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Baroness Jay of Paddington: My Lords, my noble friend and all Members of the House are aware that normally such matters are decided by the feeling of the House. I understand from the advice that I have been given that the amendment can be taken at any time. I also understand from the tone of the comments around the House that noble Lords would prefer to proceed as the speakers' list is laid out.
The Earl of Longford: My Lords, I am sorry, but I must make the strongest protest. I was told before I came into the Chamber that my amendment would be called next. I am now told that I shall have to wait until two o'clock in the morning. Is that the situation? I want to move an amendment in favour of drag hunting, which everyone agrees with.
Earl Ferrers: My Lords, I have a horrible feeling that the noble Earl, Lord Longford, is right. A Motion has been put down and he has tabled an amendment to that Motion. The normal form is that the amendment is taken immediately after the Motion is put.
Lord Strathclyde: That the Leader of the House has taken, my Lords. The election is almost upon us. The House will recognise that although it is the normal convention for the mover of an amendment to speak
Lord Cope of Berkeley: My Lords, the first thing I should say from the Dispatch Box is that everything concerning the Bill is for me and for my noble friends a free vote. Therefore, everything else that I say today is a personal view. However, before I come to the merits or demerits of the Bill, I wish to say a few words about mechanics.
At this time of the year, the Bill will not complete its passage if the general election is to be on 3rd May, as we have been led to believe by the media, inspired and encouraged no doubt by the Government's spin doctors. No Bill starting here now will have time to complete its passage if the intervals laid down in our procedures are followed, even if discussion is minimal, and regardless of whatever decision the House takes about the Bill.
I make this point partly because the Prime Minister, among others, has said on several occasions that the Private Member's Bill introduced by the honourable Member, Mr Foster, was killed by this House. That was not the fact; it never came to us. It may be that the Prime Minister made a mistake the first time he said it--after all, he has important things on his mind--but each time he repeated it, the untruth became apparently more deliberate on the part of those who briefed him or, perhaps, in this case, failed to brief him.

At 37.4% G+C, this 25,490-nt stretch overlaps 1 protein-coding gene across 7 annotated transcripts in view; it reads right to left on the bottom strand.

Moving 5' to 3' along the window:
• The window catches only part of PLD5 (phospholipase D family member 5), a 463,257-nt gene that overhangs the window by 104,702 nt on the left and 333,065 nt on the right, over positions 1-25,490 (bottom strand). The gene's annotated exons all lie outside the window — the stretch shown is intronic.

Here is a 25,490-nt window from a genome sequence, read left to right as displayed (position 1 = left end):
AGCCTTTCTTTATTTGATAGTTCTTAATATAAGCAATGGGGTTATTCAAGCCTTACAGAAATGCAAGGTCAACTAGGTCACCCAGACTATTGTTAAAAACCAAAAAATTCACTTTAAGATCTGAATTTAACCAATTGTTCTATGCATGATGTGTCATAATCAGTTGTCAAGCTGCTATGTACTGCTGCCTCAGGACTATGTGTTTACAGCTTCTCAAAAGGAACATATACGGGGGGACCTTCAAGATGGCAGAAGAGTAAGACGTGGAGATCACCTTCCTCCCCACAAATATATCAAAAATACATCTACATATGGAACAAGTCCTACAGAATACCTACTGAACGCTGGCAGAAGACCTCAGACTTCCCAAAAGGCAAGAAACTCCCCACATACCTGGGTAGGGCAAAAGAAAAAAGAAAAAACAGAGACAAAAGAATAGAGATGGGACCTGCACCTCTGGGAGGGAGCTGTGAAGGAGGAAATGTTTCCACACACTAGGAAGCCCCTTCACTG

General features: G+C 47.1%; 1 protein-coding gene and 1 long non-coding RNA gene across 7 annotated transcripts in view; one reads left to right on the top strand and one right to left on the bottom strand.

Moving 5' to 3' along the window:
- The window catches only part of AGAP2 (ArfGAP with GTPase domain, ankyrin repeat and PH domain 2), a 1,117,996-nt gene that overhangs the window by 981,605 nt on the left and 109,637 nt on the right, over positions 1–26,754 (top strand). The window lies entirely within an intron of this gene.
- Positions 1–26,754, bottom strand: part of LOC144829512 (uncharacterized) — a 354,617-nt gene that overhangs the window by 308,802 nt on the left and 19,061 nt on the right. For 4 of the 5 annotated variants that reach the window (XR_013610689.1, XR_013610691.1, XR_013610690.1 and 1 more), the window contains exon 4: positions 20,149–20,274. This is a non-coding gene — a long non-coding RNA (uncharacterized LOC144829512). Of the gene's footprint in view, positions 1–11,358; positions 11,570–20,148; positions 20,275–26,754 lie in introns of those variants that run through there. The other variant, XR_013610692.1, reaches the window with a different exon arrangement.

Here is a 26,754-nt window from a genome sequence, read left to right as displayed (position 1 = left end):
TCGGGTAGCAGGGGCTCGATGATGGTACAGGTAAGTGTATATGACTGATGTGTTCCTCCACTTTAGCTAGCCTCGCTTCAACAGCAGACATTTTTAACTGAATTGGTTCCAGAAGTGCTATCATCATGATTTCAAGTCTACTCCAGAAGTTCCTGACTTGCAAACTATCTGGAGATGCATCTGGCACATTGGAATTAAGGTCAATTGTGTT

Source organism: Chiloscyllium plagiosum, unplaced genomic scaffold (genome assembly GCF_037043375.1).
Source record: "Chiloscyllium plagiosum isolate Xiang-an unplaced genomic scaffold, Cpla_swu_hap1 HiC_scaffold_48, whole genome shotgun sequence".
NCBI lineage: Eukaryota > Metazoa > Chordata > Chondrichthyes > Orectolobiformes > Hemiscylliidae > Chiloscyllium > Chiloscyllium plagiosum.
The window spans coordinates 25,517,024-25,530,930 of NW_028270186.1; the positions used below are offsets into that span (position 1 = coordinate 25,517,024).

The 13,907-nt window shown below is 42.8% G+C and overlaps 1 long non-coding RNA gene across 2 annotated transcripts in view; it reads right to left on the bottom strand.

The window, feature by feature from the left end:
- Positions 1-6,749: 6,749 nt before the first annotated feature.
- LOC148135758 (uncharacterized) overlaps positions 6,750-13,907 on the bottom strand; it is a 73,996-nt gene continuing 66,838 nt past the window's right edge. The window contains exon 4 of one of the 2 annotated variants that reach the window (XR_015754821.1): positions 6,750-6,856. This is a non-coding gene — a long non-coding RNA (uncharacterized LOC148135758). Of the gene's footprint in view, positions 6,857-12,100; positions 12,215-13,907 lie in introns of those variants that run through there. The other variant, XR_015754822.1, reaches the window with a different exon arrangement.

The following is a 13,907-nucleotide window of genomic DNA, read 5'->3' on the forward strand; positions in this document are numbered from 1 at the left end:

The Bill cannot complete its normal scrutiny in the time available before a 3rd May election. Other Bills, including another Home Office Bill, were introduced earlier and can complete their normal passage, but this one will fall. That will be the Government's choice, not the result of any action by this House.
However, the Bill requires careful scrutiny. The Minister said that the Government are offering your Lordships the three options. Only one--the option currently set out in the Bill--was discussed in detail in another place; that was subject to a guillotine Motion and was not discussed as a whole. What is more, the other place decided on the three options before discussing them in detail. In other circles it would be seen as more logical to discuss the available options in some detail before deciding between them. I shall not pursue the point now, but I hope that the noble and learned Lord who is to reply will confirm that the Government will not use the Parliament Act in relation to this measure. The noble and learned Lord is not in his place. No doubt he will be shortly, and that question and any others will be relayed to him.
As I am advancing my own opinion on the substance of the Bill, I shall be brief; I shall not try to be comprehensive in my remarks so as to allow the maximum time for other speakers. I begin with a proposition which I hope will command general agreement in this House; namely, that we should distinguish between what we may disapprove of and what should be made criminal. That point was expressed in more or less those terms by the noble and learned Lord the Attorney-General in another context.
I have never made a secret of the fact that I approve of hunting. I respect the views of those who do not, but they should be very reluctant to criminalise so many of our fellow citizens. In particular, we should not criminalise an activity in ignorance of the facts.
It is because of the necessity to examine the facts that we are all grateful to the noble Lord, Lord Burns, to my noble friend Lord Soulsby and to their colleagues for their report on the practical aspects of hunting. As came out in the report, in this case the proposal is not simply to end particular pastimes but to stamp out a way of life. Some activities can take over people's whole lives, and hunting is one. That is part of the reason for the strength of opposition to the Bill. Therefore, we consider the matter carefully.